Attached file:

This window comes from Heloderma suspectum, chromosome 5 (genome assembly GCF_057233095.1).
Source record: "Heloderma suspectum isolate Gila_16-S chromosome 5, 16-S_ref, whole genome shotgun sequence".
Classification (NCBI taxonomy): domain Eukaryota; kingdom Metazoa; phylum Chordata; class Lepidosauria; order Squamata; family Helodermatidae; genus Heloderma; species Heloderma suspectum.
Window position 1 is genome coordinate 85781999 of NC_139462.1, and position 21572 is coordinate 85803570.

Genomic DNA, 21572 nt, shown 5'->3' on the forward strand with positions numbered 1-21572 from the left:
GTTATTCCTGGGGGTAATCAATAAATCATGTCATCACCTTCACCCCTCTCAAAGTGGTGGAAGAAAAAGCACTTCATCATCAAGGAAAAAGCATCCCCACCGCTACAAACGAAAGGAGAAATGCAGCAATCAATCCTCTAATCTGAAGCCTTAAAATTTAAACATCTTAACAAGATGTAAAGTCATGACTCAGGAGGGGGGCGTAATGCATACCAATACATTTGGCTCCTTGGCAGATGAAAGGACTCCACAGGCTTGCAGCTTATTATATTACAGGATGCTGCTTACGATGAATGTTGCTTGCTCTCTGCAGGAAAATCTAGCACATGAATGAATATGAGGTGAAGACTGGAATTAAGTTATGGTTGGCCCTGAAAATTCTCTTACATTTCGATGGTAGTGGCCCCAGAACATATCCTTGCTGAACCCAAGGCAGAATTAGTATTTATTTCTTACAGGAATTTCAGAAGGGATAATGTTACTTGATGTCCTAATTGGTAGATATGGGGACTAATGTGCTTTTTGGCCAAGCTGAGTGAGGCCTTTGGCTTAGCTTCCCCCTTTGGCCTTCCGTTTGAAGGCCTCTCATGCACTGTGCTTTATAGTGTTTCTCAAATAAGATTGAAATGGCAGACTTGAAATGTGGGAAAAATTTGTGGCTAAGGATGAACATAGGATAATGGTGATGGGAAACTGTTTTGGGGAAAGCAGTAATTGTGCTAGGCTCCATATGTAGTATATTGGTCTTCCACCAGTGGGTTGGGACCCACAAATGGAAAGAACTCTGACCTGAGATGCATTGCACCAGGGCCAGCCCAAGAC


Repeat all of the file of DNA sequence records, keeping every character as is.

This window comes from Heloderma suspectum, chromosome 5 (genome assembly GCF_057233095.1).
Source record: "Heloderma suspectum isolate Gila_16-S chromosome 5, 16-S_ref, whole genome shotgun sequence".
Classification (NCBI taxonomy): domain Eukaryota; kingdom Metazoa; phylum Chordata; class Lepidosauria; order Squamata; family Helodermatidae; genus Heloderma; species Heloderma suspectum.
Window position 1 is genome coordinate 85781999 of NC_139462.1, and position 21572 is coordinate 85803570.

Genomic DNA, 21572 nt, shown 5'->3' on the forward strand with positions numbered 1-21572 from the left:
GTTATTCCTGGGGGTAATCAATAAATCATGTCATCACCTTCACCCCTCTCAAAGTGGTGGAAGAAAAAGCACTTCATCATCAAGGAAAAAGCATCCCCACCGCTACAAACGAAAGGAGAAATGCAGCAATCAATCCTCTAATCTGAAGCCTTAAAATTTAAACATCTTAACAAGATGTAAAGTCATGACTCAGGAGGGGGGCGTAATGCATACCAATACATTTGGCTCCTTGGCAGATGAAAGGACTCCACAGGCTTGCAGCTTATTATATTACAGGATGCTGCTTACGATGAATGTTGCTTGCTCTCTGCAGGAAAATCTAGCACATGAATGAATATGAGGTGAAGACTGGAATTAAGTTATGGTTGGCCCTGAAAATTCTCTTACATTTCGATGGTAGTGGCCCCAGAACATATCCTTGCTGAACCCAAGGCAGAATTAGTATTTATTTCTTACAGGAATTTCAGAAGGGATAATGTTACTTGATGTCCTAATTGGTAGATATGGGGACTAATGTGCTTTTTGGCCAAGCTGAGTGAGGCCTTTGGCTTAGCTTCCCCCTTTGGCCTTCCGTTTGAAGGCCTCTCATGCACTGTGCTTTATAGTGTTTCTCAAATAAGATTGAAATGGCAGACTTGAAATGTGGGAAAAATTTGTGGCTAAGGATGAACATAGGATAATGGTGATGGGAAACTGTTTTGGGGAAAGCAGTAATTGTGCTAGGCTCCATATGTAGTATATTGGTCTTCCACCAGTGGGTTGGGACCCACAAATGGAAAGAACTCTGACCTGAGATGCATTGCACCAGGGCCAGCCCAAGAC